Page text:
Tuesday, June 12, 2012

Here be dragons


The competition for stupidest creationist argument is fierce, as any perusal of WildwoodClaire's “Dim Bulb of the Week” or Potholder54's “Golden Crocoduck” competition will amply demonstrate. Undaunted, they continue to strive to outdo one another.

I just stumbled across a most delightsome example of creationist inanity, laced with a generous dollop of cryptozoology. It's a video titled “The Secret History of Dinosaurs,” and you'll be charmed to learn that it has scraped together all of the spurious evidence for the survival of dinosaurs into the modern era (you know: dragons, Nazca, Ica stones, petroglyphs, la, la, la). In addition, however, it contains one of the loveliest examples of misinterpreted evidence I've ever seen. It's a small thing, but quite entertaining.

Apparently evolutionists have been suppressing the evidence related to dragons and sea monsters, now-endangered species of dinosauria that nevertheless linger in African jungles, Scottish lochs, and other obscure ecological niches. As the narrator explains, the coexistence of man and dinosaur has been disguised by shifts in language. He flashes a page from an old dictionary and points outs that “dragon” is now a disparaged term. At 3:55 into the video, he darkly observes that “dragon” is Now Rare.
The name that you are probably the most familiar with is “dragon.” Even up until 1946 the word “dragon” was found in dictionaries and has in its definition this telling description.

But do you see what the “telling description” really means? It's just a label on definition #1: A huge serpent. Apparently people seldom refer to big snakes as dragons. It doesn't mean that we nasty old evolutionists are suppressing the word.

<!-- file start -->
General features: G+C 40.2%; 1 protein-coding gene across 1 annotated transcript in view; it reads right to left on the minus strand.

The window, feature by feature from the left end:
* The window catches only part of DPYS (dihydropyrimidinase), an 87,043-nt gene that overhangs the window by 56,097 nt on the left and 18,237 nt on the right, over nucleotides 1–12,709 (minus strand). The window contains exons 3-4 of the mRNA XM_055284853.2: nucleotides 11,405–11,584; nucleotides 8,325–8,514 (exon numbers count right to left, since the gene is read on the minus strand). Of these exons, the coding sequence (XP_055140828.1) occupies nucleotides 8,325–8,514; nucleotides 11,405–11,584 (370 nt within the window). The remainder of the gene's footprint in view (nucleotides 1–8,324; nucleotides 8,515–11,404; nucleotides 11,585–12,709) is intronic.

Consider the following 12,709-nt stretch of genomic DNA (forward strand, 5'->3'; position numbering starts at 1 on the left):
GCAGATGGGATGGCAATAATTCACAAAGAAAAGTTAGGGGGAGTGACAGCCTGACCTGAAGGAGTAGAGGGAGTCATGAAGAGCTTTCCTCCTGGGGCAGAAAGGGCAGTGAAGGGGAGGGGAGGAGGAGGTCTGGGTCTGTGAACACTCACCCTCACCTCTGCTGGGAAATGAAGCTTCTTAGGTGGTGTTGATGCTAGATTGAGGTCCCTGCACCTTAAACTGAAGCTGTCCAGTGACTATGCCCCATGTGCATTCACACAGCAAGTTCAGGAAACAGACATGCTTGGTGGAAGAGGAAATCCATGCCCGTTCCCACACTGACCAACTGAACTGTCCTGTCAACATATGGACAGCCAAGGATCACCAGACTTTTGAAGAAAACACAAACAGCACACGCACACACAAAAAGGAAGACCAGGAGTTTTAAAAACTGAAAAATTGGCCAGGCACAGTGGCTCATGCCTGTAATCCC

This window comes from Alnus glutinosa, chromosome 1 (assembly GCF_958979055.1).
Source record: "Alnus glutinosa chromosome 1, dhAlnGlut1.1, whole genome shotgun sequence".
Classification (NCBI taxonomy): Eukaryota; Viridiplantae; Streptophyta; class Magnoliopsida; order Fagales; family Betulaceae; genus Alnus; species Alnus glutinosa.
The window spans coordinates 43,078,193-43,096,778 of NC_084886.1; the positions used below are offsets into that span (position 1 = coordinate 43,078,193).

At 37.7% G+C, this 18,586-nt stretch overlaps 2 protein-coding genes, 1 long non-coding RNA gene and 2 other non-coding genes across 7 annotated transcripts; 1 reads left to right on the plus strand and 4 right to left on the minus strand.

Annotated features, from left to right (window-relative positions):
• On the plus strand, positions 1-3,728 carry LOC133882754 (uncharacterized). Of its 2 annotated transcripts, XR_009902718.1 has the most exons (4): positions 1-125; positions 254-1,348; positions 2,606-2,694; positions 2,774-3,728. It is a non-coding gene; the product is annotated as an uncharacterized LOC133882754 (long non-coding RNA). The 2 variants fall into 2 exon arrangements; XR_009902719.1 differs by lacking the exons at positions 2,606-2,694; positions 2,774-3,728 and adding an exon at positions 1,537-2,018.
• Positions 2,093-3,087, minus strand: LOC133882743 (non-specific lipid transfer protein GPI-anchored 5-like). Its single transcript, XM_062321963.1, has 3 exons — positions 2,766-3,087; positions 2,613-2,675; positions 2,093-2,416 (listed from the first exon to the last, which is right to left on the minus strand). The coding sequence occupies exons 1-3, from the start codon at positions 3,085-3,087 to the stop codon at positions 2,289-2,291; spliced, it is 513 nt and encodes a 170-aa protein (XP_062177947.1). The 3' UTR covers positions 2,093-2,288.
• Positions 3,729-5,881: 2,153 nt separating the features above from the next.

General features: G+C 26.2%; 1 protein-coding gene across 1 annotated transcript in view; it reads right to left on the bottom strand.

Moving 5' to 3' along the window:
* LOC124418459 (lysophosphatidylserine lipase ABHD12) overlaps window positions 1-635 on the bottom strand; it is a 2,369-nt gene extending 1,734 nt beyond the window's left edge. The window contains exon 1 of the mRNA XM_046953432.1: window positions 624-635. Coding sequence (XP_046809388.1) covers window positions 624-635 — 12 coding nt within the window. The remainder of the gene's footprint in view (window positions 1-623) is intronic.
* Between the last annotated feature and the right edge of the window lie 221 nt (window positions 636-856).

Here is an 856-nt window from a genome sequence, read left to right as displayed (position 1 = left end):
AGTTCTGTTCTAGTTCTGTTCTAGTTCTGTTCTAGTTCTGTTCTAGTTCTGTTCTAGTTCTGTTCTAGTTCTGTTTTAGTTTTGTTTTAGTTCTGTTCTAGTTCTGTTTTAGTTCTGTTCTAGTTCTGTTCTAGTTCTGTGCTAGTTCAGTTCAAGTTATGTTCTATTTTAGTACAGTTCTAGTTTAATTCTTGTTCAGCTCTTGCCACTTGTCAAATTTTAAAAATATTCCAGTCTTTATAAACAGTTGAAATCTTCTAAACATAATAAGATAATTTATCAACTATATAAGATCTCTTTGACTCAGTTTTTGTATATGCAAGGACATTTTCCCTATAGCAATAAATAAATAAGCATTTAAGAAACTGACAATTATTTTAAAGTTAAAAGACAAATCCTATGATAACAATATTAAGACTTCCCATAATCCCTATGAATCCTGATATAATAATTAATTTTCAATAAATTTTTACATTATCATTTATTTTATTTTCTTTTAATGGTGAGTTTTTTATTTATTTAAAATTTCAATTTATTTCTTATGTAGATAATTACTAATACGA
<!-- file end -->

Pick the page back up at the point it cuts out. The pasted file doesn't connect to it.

And, yes, the rest of the video is just about as stupid. Big surprise.


Kathie said...

Dragons? How in-Komodo-ious.

On a related(?) note, the island of São Jorge in the Azores is sometimes called a "sleeping dragon" because from the air it looks a bit like one, especially the resemblance of the ridge down the length of the island to a reptilian spine. Also (though probably coincidentally), St. George slew the dragon.

Zeno said...

A map of São Jorge helps to make Kathie's point, although a photo the island's tip is perhaps even more persuasive.

Kathie said...

Now you're giving me saudades, Zeno; that's just plain mean!

Kathie said...

Here's my translation of my friend Hernâni Candeias' poem about São Jorge (where he grew up):


As though painted and fallen asleep,
sunning himself in the waters,
the gigantic listless dinosaur lies,
his chest puffing like a bellows...
The beautiful beast rises late,
moving through the lagoons and beauty of the fajãs!
With eyelids half-shut he still enchants
through the morning fog...
The Star-King, his greatest ally,
warms and shines golden on his strong back!
He confides from afar that he is loved;
and he will endure throughout time and unto death.
But the Moon that, from the sky, woos him
during hot summer nights
tells him that the gloom of the thick veil
which shrouds him stirs the other dragons’ ire...
And the dinosaur that slides over the slopes
and peers through the steep cliffs of dreams
does not hear his beloved and turns his back to her
with that impassive air and dismissive gesture...